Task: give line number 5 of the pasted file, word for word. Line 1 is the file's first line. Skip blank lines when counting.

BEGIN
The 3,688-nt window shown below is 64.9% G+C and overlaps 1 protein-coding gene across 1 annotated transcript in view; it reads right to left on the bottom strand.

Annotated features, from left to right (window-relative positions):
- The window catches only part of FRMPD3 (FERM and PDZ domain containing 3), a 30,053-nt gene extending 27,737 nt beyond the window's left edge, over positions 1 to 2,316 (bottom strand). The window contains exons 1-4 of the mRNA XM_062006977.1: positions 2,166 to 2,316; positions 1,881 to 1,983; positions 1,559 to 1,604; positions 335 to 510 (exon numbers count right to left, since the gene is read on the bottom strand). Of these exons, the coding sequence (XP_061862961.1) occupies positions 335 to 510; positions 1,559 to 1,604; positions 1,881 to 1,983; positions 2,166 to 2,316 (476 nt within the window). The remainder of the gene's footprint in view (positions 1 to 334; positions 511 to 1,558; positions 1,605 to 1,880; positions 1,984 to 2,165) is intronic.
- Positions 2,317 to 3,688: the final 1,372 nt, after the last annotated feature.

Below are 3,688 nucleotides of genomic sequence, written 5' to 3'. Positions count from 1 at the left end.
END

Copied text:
Below are 3,688 nucleotides of genomic sequence, written 5' to 3'. Positions count from 1 at the left end.